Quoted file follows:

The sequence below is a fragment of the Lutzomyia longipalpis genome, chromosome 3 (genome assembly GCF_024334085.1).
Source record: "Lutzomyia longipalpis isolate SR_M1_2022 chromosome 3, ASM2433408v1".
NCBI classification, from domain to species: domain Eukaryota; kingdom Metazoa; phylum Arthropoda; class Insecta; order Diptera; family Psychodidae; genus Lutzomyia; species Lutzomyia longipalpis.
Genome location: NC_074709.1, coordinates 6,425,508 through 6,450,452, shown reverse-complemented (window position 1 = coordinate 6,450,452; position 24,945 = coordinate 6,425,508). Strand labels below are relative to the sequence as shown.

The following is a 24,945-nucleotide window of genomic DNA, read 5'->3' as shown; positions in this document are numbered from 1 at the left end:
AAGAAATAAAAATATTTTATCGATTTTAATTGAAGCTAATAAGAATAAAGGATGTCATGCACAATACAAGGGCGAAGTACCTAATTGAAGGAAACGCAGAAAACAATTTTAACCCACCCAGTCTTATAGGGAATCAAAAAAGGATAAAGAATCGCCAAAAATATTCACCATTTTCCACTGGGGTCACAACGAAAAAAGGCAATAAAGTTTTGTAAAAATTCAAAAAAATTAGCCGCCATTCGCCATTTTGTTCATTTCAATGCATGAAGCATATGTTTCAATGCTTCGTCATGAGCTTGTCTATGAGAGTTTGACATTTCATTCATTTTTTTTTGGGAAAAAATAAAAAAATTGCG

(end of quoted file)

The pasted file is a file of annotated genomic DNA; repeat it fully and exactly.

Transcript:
The sequence below is a fragment of the Lutzomyia longipalpis genome, chromosome 3 (genome assembly GCF_024334085.1).
Source record: "Lutzomyia longipalpis isolate SR_M1_2022 chromosome 3, ASM2433408v1".
NCBI classification, from domain to species: domain Eukaryota; kingdom Metazoa; phylum Arthropoda; class Insecta; order Diptera; family Psychodidae; genus Lutzomyia; species Lutzomyia longipalpis.
Genome location: NC_074709.1, coordinates 6,425,508 through 6,450,452, shown reverse-complemented (window position 1 = coordinate 6,450,452; position 24,945 = coordinate 6,425,508). Strand labels below are relative to the sequence as shown.

The following is a 24,945-nucleotide window of genomic DNA, read 5'->3' as shown; positions in this document are numbered from 1 at the left end:
AAGAAATAAAAATATTTTATCGATTTTAATTGAAGCTAATAAGAATAAAGGATGTCATGCACAATACAAGGGCGAAGTACCTAATTGAAGGAAACGCAGAAAACAATTTTAACCCACCCAGTCTTATAGGGAATCAAAAAAGGATAAAGAATCGCCAAAAATATTCACCATTTTCCACTGGGGTCACAACGAAAAAAGGCAATAAAGTTTTGTAAAAATTCAAAAAAATTAGCCGCCATTCGCCATTTTGTTCATTTCAATGCATGAAGCATATGTTTCAATGCTTCGTCATGAGCTTGTCTATGAGAGTTTGACATTTCATTCATTTTTTTTTGGGAAAAAATAAAAAAATTGCG